Tuesday, June 26, 2012

Prevention Spotlight: Safe Fun in the Sun

TGIS- Thank goodness it's summer!  

What better way to celebrate this fun-filled season than oceanside or poolside soaking in the sun's rays and cooling off with a refreshing swim.  But before you do, remember to protect yourself while having fun in the sun.  Although the sun is the best source of Vitamin D, overexposure to UV (ultraviolet) radiation increases the risk of both skin cancer and photoaging (sun-related skin aging) such as wrinkles, spider veins, loss of lip color and fullness and leathery skin to name just a few.  I thought I would summarize the key points from the Cleveland Clinic Journal of Medicine to help you avoid damaging UV light this summer...

  • 10AM-4PM are the hours between which the sun's rays are at maximum intensity.  Minimize sun exposure during these times or find a nice spot under the shade of an umbrella or tree.  Hats with wide brims and shirts with sleeves can help protect you as well as UV-protective sunglasses. 
  • Keep infants under 6 months of age out of direct sunlight whenever possible as per the American Academy of Pediatrics.
  • Always use sunscreen when heading out into the sun whether tanning, exercising or working.  According to the American Academy of Dermatology guidelines, sunscreen should be used daily and all year-round.  When choosing sunscreen make sure you see the words "broad-spectrum" (protection against radiation in the entire UV spectrum) and "water-resistant" (new FDA guidelines ban the terms "sunblock," "waterproof," or "sweatproof") on the product with a sun protection factor otherwise known as SPF of at least 30 regardless of age or skin type.  For adults, apply approximately 2 tablespoons about 15 minutes before going out, paying special attention to face, ears, hands, arms and lips, common areas of non-melanoma skin cancer.  Even on overcast, cloudy or cool days or if you plan to head directly into the water, don't forget to use sunscreen!  Those clouds can provide a false sense of security; UV rays travel through clouds and reflect off water and sand causing unexpected sunburn and skin damage.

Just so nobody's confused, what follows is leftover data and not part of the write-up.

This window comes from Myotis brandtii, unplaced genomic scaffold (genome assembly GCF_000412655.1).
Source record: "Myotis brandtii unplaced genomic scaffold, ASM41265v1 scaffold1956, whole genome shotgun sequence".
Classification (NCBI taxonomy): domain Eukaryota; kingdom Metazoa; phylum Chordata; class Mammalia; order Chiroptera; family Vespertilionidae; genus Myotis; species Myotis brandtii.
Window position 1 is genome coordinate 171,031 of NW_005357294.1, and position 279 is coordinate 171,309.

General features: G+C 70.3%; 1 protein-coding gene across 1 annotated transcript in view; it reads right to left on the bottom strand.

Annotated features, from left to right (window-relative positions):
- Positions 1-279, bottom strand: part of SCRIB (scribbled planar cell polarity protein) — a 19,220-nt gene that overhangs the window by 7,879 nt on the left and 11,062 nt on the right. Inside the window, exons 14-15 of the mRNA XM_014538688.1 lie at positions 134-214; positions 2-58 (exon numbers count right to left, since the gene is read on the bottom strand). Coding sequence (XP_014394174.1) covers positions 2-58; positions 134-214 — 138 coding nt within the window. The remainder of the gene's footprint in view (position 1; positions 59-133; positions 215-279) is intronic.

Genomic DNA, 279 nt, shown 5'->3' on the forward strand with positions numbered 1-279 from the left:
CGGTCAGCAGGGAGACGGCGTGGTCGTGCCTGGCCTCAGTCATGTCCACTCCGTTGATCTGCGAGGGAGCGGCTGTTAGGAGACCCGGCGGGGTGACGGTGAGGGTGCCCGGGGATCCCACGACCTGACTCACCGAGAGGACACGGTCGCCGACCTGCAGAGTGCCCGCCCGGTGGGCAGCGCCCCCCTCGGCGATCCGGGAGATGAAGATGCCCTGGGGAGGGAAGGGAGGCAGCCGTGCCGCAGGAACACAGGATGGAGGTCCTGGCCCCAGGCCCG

• As per the FDA, oils, lotions, creams, gels, butters, pastes and ointments are all acceptable forms of sunscreen.  Wipes, towelettes, powders, body washes and shampoos are unacceptable forms.  Spray forms are still awaiting final decision by the FDA, pending further testing.  Don't select any sunscreen that claims "instant protection" or maintenance of efficacy for over 2 hours without reapplication.    
  • Make sure to reapply sunscreen avery 2 hours or even more frequently if you have been sweating excessively from that volleyball match or jog on the beach or if you have been swimming.  Sunscreen only lasts for so long and here is one place you shouldn't be frugal.
  • Don't think that you can lay there and bake like a potato under the sun all day if you just keep applying more and more suncreen all over.  Sunscreen is not intended for this and by doing so you are raising your risk of skin cancer and photoaging.
  • And here is a perfect spot to reinforce my sentiment on tanning beds.  Don't use them.  Ever.  They are carcinogenic.  The World Health Organization classifies them as such and the American Dermatologic Association supports a ban on them. 

Have fun this summer and remember to keep yourself and loved ones protected!    

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